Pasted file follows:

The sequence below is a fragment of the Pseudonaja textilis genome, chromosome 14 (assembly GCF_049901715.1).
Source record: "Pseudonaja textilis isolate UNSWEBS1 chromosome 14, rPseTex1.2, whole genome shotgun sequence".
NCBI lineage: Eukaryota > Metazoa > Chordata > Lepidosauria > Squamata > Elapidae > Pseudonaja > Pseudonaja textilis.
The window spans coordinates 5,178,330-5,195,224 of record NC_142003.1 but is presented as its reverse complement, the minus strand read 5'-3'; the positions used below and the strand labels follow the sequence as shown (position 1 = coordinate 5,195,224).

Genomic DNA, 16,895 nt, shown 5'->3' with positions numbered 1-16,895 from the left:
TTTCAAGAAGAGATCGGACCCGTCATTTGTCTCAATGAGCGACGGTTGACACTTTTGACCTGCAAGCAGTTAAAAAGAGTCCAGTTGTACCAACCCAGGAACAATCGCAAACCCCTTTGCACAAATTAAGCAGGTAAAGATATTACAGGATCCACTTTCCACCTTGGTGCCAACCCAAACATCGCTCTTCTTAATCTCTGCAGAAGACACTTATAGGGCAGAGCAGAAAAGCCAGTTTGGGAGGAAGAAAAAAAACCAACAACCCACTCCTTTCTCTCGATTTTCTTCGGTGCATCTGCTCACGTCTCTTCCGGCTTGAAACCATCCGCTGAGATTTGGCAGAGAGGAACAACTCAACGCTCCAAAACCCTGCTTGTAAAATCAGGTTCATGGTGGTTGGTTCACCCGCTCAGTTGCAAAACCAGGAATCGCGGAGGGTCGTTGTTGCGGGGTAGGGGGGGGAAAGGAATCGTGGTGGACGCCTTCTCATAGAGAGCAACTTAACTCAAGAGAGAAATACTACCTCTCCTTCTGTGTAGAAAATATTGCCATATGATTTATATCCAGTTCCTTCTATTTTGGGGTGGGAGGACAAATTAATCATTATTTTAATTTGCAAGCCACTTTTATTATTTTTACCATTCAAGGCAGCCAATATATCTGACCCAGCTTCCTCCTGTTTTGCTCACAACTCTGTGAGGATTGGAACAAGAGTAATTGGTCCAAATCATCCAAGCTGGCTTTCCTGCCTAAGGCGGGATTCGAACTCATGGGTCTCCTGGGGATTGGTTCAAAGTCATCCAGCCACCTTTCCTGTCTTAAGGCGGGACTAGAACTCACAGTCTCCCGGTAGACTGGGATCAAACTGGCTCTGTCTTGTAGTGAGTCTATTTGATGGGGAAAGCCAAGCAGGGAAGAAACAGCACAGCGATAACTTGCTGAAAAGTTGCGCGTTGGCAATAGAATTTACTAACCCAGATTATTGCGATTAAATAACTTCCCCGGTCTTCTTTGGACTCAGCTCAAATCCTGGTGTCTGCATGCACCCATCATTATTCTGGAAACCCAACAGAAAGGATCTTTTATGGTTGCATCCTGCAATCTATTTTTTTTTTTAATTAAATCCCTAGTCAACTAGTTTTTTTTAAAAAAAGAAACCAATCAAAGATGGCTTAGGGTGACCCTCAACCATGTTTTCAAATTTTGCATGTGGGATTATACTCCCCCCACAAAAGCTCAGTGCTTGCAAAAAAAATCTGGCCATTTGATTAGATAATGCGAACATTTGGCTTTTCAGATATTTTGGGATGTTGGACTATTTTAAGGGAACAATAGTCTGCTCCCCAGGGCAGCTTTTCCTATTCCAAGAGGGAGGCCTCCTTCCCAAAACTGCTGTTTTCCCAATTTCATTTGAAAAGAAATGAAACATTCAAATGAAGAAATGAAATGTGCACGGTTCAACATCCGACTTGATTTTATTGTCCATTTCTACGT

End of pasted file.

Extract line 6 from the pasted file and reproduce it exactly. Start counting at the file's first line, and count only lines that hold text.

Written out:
TTTCAAGAAGAGATCGGACCCGTCATTTGTCTCAATGAGCGACGGTTGACACTTTTGACCTGCAAGCAGTTAAAAAGAGTCCAGTTGTACCAACCCAGGAACAATCGCAAACCCCTTTGCACAAATTAAGCAGGTAAAGATATTACAGGATCCACTTTCCACCTTGGTGCCAACCCAAACATCGCTCTTCTTAATCTCTGCAGAAGACACTTATAGGGCAGAGCAGAAAAGCCAGTTTGGGAGGAAGAAAAAAAACCAACAACCCACTCCTTTCTCTCGATTTTCTTCGGTGCATCTGCTCACGTCTCTTCCGGCTTGAAACCATCCGCTGAGATTTGGCAGAGAGGAACAACTCAACGCTCCAAAACCCTGCTTGTAAAATCAGGTTCATGGTGGTTGGTTCACCCGCTCAGTTGCAAAACCAGGAATCGCGGAGGGTCGTTGTTGCGGGGTAGGGGGGGGAAAGGAATCGTGGTGGACGCCTTCTCATAGAGAGCAACTTAACTCAAGAGAGAAATACTACCTCTCCTTCTGTGTAGAAAATATTGCCATATGATTTATATCCAGTTCCTTCTATTTTGGGGTGGGAGGACAAATTAATCATTATTTTAATTTGCAAGCCACTTTTATTATTTTTACCATTCAAGGCAGCCAATATATCTGACCCAGCTTCCTCCTGTTTTGCTCACAACTCTGTGAGGATTGGAACAAGAGTAATTGGTCCAAATCATCCAAGCTGGCTTTCCTGCCTAAGGCGGGATTCGAACTCATGGGTCTCCTGGGGATTGGTTCAAAGTCATCCAGCCACCTTTCCTGTCTTAAGGCGGGACTAGAACTCACAGTCTCCCGGTAGACTGGGATCAAACTGGCTCTGTCTTGTAGTGAGTCTATTTGATGGGGAAAGCCAAGCAGGGAAGAAACAGCACAGCGATAACTTGCTGAAAAGTTGCGCGTTGGCAATAGAATTTACTAACCCAGATTATTGCGATTAAATAACTTCCCCGGTCTTCTTTGGACTCAGCTCAAATCCTGGTGTCTGCATGCACCCATCATTATTCTGGAAACCCAACAGAAAGGATCTTTTATGGTTGCATCCTGCAATCTATTTTTTTTTTTAATTAAATCCCTAGTCAACTAGTTTTTTTTAAAAAAAGAAACCAATCAAAGATGGCTTAGGGTGACCCTCAACCATGTTTTCAAATTTTGCATGTGGGATTATACTCCCCCCACAAAAGCTCAGTGCTTGCAAAAAAAATCTGGCCATTTGATTAGATAATGCGAACATTTGGCTTTTCAGATATTTTGGGATGTTGGACTATTTTAAGGGAACAATAGTCTGCTCCCCAGGGCAGCTTTTCCTATTCCAAGAGGGAGGCCTCCTTCCCAAAACTGCTGTTTTCCCAATTTCATTTGAAAAGAAATGAAACATTCAAATGAAGAAATGAAATGTGCACGGTTCAACATCCGACTTGATTTTATTGTCCATTTCTACGT